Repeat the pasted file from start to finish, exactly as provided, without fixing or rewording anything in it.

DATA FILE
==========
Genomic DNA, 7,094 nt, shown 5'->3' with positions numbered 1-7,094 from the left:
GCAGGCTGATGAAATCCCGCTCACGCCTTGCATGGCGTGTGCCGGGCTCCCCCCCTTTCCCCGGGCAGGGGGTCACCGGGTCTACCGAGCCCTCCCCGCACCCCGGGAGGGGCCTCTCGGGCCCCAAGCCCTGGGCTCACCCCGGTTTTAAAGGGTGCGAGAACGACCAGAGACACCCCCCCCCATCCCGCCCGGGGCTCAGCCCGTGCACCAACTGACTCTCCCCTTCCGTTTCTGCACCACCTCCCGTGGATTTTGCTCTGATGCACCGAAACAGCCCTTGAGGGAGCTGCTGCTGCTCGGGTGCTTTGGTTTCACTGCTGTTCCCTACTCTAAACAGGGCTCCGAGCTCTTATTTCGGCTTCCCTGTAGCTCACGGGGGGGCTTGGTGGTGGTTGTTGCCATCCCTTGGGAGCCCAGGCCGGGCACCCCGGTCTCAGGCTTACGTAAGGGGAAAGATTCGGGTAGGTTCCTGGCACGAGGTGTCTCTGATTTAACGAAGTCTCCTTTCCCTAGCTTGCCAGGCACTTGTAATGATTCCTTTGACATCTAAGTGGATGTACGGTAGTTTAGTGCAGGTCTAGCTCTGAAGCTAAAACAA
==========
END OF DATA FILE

Genomic DNA, 7,094 nt, shown 5'->3' with positions numbered 1-7,094 from the left:
GCAGGCTGATGAAATCCCGCTCACGCCTTGCATGGCGTGTGCCGGGCTCCCCCCCTTTCCCCGGGCAGGGGGTCACCGGGTCTACCGAGCCCTCCCCGCACCCCGGGAGGGGCCTCTCGGGCCCCAAGCCCTGGGCTCACCCCGGTTTTAAAGGGTGCGAGAACGACCAGAGACACCCCCCCCCATCCCGCCCGGGGCTCAGCCCGTGCACCAACTGACTCTCCCCTTCCGTTTCTGCACCACCTCCCGTGGATTTTGCTCTGATGCACCGAAACAGCCCTTGAGGGAGCTGCTGCTGCTCGGGTGCTTTGGTTTCACTGCTGTTCCCTACTCTAAACAGGGCTCCGAGCTCTTATTTCGGCTTCCCTGTAGCTCACGGGGGGGCTTGGTGGTGGTTGTTGCCATCCCTTGGGAGCCCAGGCCGGGCACCCCGGTCTCAGGCTTACGTAAGGGGAAAGATTCGGGTAGGTTCCTGGCACGAGGTGTCTCTGATTTAACGAAGTCTCCTTTCCCTAGCTTGCCAGGCACTTGTAATGATTCCTTTGACATCTAAGTGGATGTACGGTAGTTTAGTGCAGGTCTAGCTCTGAAGCTAAAACAA